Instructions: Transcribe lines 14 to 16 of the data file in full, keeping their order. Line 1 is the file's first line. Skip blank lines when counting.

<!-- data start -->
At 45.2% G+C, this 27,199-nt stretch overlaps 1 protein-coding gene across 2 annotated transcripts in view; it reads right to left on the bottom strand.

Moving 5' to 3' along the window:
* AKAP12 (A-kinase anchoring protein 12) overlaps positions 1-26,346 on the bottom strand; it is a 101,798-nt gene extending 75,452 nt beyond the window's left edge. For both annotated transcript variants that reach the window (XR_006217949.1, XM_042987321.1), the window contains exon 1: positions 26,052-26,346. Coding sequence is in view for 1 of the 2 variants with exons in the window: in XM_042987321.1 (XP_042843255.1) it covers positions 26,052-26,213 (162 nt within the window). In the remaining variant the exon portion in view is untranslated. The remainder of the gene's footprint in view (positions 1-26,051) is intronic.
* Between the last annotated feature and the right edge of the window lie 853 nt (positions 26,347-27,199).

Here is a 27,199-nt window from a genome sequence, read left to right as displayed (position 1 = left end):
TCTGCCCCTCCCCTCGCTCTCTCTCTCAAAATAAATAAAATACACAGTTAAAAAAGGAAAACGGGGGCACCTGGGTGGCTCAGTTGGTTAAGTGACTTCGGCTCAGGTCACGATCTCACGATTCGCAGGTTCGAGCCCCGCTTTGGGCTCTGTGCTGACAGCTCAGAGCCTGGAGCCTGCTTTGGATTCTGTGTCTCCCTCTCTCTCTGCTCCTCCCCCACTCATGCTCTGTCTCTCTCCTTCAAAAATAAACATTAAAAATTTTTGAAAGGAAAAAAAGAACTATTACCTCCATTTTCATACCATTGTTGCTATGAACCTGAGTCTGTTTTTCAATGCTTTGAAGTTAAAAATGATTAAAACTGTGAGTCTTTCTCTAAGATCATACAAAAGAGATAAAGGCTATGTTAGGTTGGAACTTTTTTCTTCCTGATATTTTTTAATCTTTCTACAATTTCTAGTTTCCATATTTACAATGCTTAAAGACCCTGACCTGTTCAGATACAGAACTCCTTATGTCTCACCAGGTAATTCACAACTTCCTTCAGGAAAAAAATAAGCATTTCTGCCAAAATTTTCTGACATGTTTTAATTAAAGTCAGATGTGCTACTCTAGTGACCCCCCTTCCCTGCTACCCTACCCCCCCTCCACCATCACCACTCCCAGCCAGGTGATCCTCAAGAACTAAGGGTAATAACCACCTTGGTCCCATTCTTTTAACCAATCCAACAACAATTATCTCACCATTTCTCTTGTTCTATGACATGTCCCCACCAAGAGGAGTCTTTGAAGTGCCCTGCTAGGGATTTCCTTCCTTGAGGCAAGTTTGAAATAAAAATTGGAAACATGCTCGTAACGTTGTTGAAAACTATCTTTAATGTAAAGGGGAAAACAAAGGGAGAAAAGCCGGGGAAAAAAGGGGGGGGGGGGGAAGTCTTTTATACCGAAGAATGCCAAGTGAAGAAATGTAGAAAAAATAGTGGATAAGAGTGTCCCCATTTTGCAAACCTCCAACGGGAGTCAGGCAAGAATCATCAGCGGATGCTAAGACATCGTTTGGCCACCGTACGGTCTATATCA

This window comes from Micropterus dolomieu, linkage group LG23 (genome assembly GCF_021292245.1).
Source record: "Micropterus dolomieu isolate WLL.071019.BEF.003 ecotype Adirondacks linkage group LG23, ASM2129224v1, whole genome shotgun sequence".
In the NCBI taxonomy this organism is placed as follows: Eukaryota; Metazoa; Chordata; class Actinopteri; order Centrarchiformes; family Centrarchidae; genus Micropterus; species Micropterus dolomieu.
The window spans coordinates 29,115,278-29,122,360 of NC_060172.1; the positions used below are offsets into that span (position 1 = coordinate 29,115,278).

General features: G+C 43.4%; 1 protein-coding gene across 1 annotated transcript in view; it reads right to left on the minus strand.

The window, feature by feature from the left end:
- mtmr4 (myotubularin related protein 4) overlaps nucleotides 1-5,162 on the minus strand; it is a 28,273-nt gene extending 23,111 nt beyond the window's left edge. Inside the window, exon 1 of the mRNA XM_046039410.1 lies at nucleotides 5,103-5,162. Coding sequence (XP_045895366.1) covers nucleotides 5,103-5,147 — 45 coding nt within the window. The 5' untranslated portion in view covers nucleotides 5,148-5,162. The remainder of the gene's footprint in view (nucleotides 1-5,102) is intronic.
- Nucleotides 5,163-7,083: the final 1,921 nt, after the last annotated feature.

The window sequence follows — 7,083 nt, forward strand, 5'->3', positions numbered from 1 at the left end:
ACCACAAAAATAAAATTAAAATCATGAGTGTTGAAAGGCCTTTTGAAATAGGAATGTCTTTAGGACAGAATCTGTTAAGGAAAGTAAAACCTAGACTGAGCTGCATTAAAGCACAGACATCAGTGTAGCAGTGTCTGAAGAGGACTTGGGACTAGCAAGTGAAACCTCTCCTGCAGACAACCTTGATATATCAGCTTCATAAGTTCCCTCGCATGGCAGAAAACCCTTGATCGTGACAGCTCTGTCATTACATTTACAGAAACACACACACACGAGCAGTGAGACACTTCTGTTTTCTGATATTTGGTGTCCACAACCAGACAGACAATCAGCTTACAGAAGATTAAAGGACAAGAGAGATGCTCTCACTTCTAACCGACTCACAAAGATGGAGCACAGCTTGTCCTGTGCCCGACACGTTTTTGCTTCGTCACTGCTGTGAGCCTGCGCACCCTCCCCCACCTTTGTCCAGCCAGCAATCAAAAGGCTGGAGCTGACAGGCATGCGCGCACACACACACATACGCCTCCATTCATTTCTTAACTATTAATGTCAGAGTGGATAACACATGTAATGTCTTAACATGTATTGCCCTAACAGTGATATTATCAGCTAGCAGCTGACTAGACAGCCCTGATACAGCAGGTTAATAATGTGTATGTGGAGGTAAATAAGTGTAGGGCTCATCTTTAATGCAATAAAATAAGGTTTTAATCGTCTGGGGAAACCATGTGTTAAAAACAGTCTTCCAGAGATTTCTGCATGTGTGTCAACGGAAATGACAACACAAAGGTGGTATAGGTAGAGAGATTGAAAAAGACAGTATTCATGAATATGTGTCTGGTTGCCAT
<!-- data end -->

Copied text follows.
- Nucleotides 5,163-7,083: the final 1,921 nt, after the last annotated feature.

The window sequence follows — 7,083 nt, forward strand, 5'->3', positions numbered from 1 at the left end:
ACCACAAAAATAAAATTAAAATCATGAGTGTTGAAAGGCCTTTTGAAATAGGAATGTCTTTAGGACAGAATCTGTTAAGGAAAGTAAAACCTAGACTGAGCTGCATTAAAGCACAGACATCAGTGTAGCAGTGTCTGAAGAGGACTTGGGACTAGCAAGTGAAACCTCTCCTGCAGACAACCTTGATATATCAGCTTCATAAGTTCCCTCGCATGGCAGAAAACCCTTGATCGTGACAGCTCTGTCATTACATTTACAGAAACACACACACACGAGCAGTGAGACACTTCTGTTTTCTGATATTTGGTGTCCACAACCAGACAGACAATCAGCTTACAGAAGATTAAAGGACAAGAGAGATGCTCTCACTTCTAACCGACTCACAAAGATGGAGCACAGCTTGTCCTGTGCCCGACACGTTTTTGCTTCGTCACTGCTGTGAGCCTGCGCACCCTCCCCCACCTTTGTCCAGCCAGCAATCAAAAGGCTGGAGCTGACAGGCATGCGCGCACACACACACATACGCCTCCATTCATTTCTTAACTATTAATGTCAGAGTGGATAACACATGTAATGTCTTAACATGTATTGCCCTAACAGTGATATTATCAGCTAGCAGCTGACTAGACAGCCCTGATACAGCAGGTTAATAATGTGTATGTGGAGGTAAATAAGTGTAGGGCTCATCTTTAATGCAATAAAATAAGGTTTTAATCGTCTGGGGAAACCATGTGTTAAAAACAGTCTTCCAGAGATTTCTGCATGTGTGTCAACGGAAATGACAACACAAAGGTGGTATAGGTAGAGAGATTGAAAAAGACAGTATTCATGAATATGTGTCTGGTTGCCAT